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(Russian Association of Proletarian Writers), a Soviet literary organization. It was formed in January 1925 as the main division of the All-Russian Association of Proletarian Writers (VAPP), which was founded in 1924 and whose theoretical publication was the journal Napostu (On Guard). RAPP had the largest membership among the literary organizations of the second half of the 1920’s, including among its members worker correspondents and participants in literary circles. Its ideological and aesthetic views were formulated by D. A. Fur-manov, Iu. N. Libedinskii, V. M. Kirshon, A. A. Fadeev, V. P. Stavskii, and the critics L. L. Averbach, V. V. Ermilov, and A. P. Selivanovskii.
The party supported proletarian literary organizations, viewing them as instruments of cultural revolution. However, from the very first years of VAPP’s existence, such organizations were criticized by the party for their sectarianism and arrogance and for their retention of vestiges of Proletkul’t ideology. The party also attacked their intolerance toward Soviet writers from the intelligentsia and their efforts to attain hegemony over proletarian literature by administrative means. These criticisms were formulated in a Resolution of the Central Committee of the RCP(B) June 18, 1925, On the Party’s Policy in Literature. Interpreting the resolution as a program document, RAPP condemned nihilistic attitudes toward the cultural heritage of the past, advanced the slogan “study the classics,” and assembled the forces of proletarian literature and criticism.
In the late 1920’s, RAPP engaged in disputes with the Pereval (The Pass) group and the followers of V. F. Pereverzev. In the journal Na literaturnompostu (On Literary Guard) and in other publications, it attacked disparagement of the importance of the author’s world view in literature, at the same time resorting to oversimplification and political labeling. The vulgar sociolo-gism and dogmatism of the members of RAPP hindered a proper understanding of the tasks and prospects of Soviet literature and a correct evaluation of the work of M. Gorky, V. V. Mayakovsky, A. N. Tolstoy, and other Soviet writers. RAPP’s demand for a dialectical materialist method in literature equated philosophic and literary methods, oversimplified the creative process, and led to pseudophilosophic scholasticism in literary criticism. Other errors were the slogan “ally or enemy” (1931), which antagonized the “fellow traveler” writers, the demand for a “Dem’ianization” of poetry, and the “draft of shock workers into literature.”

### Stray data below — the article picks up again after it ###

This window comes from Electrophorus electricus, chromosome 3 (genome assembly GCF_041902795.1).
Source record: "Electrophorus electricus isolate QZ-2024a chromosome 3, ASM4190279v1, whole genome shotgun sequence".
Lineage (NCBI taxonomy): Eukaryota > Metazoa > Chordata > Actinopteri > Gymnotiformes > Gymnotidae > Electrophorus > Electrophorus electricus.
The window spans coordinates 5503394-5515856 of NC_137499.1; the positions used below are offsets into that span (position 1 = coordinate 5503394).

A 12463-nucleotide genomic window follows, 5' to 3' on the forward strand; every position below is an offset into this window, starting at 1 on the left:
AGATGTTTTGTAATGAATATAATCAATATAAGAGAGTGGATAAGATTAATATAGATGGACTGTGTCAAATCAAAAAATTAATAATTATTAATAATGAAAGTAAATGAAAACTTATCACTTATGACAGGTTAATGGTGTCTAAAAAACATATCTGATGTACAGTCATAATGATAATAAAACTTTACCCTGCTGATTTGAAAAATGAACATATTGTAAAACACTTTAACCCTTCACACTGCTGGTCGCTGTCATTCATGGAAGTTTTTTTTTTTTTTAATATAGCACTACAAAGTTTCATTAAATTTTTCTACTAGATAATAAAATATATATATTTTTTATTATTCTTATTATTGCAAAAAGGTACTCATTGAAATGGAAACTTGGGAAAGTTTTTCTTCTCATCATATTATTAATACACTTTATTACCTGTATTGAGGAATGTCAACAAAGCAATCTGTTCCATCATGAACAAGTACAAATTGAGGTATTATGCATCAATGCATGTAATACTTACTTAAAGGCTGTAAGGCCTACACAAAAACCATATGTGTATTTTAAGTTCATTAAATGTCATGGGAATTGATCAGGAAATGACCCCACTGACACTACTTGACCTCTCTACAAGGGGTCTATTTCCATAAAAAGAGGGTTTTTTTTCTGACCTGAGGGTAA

The decree of the Central Committee of the ACP(B) of Apr. 23, 1932, On Restructuring Literary and Artistic Organizations dissolved RAPP and VOAPP (the All-Union Society of Associations of Proletarian Writers). Many members of RAPP and of other literary organizations joined the Writers’ Union of the USSR, which was created by the same decree.
REFERENCESOpartiinoi i sovetskoipechati: Sbornik dokumentov. Moscow, 1954.
Tvorcheskie puti prolelariskoi literatury, vols. 1–2. Moscow-Leningrad, 1928–29.
Bor’ba za metod. Moscow-Leningrad, 1931.
Ocherki i storii russkoi sovetskoi zhurnalistiki, vol. 1, Moscow, 1966.
Iz istorii sovetskoi esteticheskoi mysii. Moscow, 1967.
Sheshukov, S. Neistovye revniteli: Iz istorii literaturnoi bor’by 20-kh godov. Moscow, 1970.
L. K. SHVETSOVA